Exploration 9.3: Compare Relative Motion in Different Frames

Please wait for the animation to completely load.

An object may appear to have one motion to one observer and a different motion to a second observer, depending on how the two observers are moving relative to one another. This Exploration lets you view objects from different frames of reference.

There is a river (shown in green) in the center of the screen (the yellow dots are stationary with respect to the water) and two red boats are moving with respect to the river. There is a rectangular barge that is stationary with respect to the river and changes color based on your reference frame. There is also a person (shown in blue) walking on the ground (shown in gray with black dots stationary relative to the ground) near the river.

You can easily change your frame of reference by moving the mouse to different regions and to different objects. For example, if you move the mouse within the river, YOU will become an observer moving with the water. The long thin rectangle (the barge) in the water moves with the water and changes color to represent the reference frame you are in. In addition,

  • If you the "Show Information" check box, velocity vectors for your frame of reference will be shown with numbers (position is given in meters and speed is given in m/s). Each vector's color corresponds to the color of the object whose reference frame you are in.
  • If you click the "show ball" check box, a blue ball is thrown upward from the barge on the river. When you change reference frames you can see how the projectile motion of the ball looks different in different reference frames. Deselect the "show ball" check box to clear the ball's trajectory.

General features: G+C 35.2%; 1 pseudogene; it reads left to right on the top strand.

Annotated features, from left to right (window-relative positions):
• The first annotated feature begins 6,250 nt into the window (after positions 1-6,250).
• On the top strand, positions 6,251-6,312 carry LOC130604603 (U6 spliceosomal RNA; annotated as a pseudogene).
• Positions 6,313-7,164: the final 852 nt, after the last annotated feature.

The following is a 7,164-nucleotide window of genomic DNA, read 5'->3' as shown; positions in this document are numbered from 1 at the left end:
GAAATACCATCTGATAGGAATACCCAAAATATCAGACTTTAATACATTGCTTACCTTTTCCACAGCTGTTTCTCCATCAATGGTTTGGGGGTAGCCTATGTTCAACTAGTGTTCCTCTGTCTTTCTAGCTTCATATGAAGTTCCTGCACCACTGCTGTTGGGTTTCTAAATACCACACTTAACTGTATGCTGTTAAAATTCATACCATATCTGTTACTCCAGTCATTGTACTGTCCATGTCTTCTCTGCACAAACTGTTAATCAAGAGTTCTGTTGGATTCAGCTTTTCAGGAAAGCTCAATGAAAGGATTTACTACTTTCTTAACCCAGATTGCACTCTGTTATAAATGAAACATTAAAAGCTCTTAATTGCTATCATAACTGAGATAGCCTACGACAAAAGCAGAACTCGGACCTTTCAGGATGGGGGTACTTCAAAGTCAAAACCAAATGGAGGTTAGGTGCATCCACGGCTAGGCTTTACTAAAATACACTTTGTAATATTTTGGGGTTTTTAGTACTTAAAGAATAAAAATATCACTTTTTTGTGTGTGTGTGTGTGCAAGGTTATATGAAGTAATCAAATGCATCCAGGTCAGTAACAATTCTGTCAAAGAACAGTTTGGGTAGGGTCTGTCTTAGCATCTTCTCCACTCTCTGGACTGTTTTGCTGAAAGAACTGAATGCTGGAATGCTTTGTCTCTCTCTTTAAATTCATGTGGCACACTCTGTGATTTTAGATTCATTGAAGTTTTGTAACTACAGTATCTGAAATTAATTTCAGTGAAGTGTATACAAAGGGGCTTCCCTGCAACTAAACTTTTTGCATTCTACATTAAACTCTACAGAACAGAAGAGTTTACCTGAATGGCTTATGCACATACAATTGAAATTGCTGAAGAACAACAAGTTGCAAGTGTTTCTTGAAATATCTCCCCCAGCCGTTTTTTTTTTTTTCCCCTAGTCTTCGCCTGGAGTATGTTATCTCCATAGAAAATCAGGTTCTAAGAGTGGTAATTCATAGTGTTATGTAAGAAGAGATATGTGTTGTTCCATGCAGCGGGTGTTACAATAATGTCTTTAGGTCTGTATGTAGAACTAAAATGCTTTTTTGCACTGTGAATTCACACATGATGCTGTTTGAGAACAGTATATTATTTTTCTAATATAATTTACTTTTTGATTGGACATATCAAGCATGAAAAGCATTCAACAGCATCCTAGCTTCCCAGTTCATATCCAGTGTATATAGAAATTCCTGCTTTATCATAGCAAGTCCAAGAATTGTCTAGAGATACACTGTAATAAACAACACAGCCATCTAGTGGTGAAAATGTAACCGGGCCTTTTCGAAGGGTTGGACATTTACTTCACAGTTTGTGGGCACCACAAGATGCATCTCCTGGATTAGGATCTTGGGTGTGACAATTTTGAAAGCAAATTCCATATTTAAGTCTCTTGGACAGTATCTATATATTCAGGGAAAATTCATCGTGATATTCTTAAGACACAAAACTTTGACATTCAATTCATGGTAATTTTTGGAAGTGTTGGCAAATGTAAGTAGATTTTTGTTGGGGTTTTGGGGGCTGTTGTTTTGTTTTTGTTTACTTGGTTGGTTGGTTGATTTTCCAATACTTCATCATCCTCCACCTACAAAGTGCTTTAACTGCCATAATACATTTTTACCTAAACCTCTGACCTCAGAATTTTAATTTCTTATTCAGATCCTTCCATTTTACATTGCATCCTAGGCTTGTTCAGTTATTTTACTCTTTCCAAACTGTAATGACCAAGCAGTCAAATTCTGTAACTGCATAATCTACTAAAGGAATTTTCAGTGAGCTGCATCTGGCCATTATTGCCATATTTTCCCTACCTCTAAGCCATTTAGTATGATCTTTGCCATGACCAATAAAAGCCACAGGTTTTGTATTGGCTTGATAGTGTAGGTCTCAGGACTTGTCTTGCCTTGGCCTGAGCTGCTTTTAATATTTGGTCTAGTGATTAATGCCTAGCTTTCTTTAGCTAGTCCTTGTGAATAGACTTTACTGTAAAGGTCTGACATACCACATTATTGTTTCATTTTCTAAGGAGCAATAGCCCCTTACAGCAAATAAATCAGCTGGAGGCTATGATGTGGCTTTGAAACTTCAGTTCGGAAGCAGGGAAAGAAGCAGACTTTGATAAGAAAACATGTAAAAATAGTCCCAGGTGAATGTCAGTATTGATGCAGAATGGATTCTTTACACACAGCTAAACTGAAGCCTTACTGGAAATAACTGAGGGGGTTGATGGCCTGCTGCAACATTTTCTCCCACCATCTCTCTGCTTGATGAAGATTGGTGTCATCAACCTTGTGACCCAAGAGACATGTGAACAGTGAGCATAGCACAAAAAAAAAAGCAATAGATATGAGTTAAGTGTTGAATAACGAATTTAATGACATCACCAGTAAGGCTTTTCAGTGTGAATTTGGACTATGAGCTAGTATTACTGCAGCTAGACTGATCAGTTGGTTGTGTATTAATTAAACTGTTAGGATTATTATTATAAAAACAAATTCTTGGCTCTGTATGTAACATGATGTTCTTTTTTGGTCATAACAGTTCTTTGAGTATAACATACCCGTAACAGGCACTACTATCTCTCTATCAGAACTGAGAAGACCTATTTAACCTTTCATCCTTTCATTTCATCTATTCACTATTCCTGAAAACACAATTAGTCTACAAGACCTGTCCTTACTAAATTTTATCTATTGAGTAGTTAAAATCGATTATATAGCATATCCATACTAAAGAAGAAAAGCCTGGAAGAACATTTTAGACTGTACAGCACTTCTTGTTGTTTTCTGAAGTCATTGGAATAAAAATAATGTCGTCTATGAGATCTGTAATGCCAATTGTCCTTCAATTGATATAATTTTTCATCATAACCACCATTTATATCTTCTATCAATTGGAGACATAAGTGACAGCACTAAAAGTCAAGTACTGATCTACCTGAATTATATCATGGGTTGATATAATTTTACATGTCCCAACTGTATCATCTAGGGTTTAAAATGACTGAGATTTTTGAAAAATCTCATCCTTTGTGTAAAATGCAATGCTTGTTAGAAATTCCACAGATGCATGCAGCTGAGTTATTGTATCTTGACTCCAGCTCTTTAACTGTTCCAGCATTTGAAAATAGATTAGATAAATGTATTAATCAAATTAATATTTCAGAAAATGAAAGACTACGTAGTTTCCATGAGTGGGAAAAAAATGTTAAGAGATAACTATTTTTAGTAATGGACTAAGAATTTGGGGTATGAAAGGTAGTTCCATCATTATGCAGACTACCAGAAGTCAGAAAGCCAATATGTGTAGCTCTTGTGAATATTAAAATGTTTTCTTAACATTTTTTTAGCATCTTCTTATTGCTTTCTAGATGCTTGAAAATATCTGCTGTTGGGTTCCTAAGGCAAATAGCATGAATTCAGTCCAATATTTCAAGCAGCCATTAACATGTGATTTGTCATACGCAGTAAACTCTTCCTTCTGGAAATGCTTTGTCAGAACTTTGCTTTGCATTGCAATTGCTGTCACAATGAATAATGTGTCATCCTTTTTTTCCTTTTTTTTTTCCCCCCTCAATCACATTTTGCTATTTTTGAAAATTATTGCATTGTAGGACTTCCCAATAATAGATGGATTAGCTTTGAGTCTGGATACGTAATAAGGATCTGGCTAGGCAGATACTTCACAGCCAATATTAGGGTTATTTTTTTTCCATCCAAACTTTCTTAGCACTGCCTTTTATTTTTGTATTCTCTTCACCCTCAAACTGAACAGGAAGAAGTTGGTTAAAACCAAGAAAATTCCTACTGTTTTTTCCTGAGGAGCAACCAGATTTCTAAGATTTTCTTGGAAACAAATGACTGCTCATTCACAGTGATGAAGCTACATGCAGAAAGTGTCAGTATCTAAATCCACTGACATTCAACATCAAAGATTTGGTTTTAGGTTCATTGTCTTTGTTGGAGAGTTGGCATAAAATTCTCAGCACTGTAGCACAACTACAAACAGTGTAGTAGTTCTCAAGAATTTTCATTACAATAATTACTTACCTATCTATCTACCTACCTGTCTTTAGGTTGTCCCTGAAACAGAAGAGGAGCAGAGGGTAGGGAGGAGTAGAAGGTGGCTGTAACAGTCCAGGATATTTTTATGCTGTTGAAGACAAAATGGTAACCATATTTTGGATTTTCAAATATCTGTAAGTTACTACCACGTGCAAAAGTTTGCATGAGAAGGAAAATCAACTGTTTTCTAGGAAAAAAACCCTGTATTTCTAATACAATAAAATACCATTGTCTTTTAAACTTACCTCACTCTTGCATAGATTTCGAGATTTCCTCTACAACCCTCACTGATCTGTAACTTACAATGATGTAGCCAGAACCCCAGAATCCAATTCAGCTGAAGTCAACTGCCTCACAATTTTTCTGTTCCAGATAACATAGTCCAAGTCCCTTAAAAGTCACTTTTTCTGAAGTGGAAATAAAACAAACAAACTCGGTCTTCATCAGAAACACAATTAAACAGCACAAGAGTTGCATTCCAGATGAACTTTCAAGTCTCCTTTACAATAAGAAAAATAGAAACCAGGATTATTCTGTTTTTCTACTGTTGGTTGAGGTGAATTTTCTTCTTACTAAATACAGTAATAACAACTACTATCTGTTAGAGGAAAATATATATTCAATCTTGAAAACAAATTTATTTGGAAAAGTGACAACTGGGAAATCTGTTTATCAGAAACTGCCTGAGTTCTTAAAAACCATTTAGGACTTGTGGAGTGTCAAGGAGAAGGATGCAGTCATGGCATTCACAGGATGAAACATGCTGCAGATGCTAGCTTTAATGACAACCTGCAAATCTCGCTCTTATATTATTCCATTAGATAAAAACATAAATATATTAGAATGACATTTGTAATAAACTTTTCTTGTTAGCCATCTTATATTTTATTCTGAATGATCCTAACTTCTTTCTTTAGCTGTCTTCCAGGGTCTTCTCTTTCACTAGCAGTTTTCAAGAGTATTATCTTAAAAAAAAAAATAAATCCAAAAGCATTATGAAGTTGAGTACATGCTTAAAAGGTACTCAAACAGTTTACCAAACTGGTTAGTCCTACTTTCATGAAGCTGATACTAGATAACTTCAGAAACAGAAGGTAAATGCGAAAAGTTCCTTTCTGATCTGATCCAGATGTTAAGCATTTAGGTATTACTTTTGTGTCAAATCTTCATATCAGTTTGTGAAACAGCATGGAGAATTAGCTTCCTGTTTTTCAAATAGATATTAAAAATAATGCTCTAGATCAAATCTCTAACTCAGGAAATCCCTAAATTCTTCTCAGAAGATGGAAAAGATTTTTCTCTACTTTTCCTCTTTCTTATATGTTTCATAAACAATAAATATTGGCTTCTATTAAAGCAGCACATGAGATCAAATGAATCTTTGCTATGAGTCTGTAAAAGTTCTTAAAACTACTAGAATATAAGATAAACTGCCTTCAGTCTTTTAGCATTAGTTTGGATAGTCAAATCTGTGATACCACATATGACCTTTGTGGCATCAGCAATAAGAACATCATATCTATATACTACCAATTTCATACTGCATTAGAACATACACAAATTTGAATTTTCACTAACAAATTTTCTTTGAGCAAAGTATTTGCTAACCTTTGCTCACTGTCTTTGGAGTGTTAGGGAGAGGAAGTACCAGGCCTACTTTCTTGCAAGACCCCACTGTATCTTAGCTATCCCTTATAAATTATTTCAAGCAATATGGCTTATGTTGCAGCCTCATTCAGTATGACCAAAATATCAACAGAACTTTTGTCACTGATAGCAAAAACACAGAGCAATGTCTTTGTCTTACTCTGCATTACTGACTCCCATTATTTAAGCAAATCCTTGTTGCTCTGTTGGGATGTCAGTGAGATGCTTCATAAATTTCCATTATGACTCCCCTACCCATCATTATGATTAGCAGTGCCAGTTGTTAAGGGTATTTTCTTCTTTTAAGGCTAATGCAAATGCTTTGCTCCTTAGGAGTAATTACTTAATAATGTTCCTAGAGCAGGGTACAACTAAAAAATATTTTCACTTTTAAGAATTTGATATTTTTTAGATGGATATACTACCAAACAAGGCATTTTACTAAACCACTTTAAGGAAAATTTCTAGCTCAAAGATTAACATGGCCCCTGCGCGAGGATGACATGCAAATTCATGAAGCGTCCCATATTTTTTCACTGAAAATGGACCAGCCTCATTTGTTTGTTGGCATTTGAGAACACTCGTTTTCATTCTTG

• You can press the mouse button to suspend the animation. If you press with left mouse button, the animation will resume when you release it. If you press with right mouse button, you need to click it again to resume the animation.
  • To change the velocity vectors, it is easier to first suspend the animation. Then click anywhere in the animation to bring up the vectors. Now click near the tip of the arrow and drag it to the left or right.
  • There are two numbers near the person. Those are the vertical and horizontal speeds of that person in your frame of reference.
  • While the animation is suspended, click near the left leg of the person and drag the mouse up and down. You are changing her vertical speed. Click with the right mouse button to resume the animation. The person will now move toward the river, and then swim across it. (The horizontal speed with respect to the ground will increase due to river current).
  1. Suspend the animation and then turn on "show information." Change the horizontal and vertical speeds of the person so that she swims straight across the river (as seen from the ground). Once you are satisfied with your choice of velocity, deselect the "show information" check box, click in the animation (things are easier to see this way), and resume the animation.
  2. What ground velocity do you have to give her to accomplish this task?
  3. Now move the mouse around to change reference frames. Does the person still swim straight across the river in other reference frames? If not, what velocity must you give her (relative to the ground) to accomplish this as seen from the boats? What velocity must you give her (relative to the ground) to accomplish this as seen from the river?

Download PDF Worksheet

Exploration authored by Fu-Kwun Hwang and Mario Belloni.
Applet authored by Fu-Kwun Hwang, National Taiwan Normal University.


Physlets were developed at Davidson College and converted from Java to JavaScript using the SwingJS system developed at St. Olaf College.

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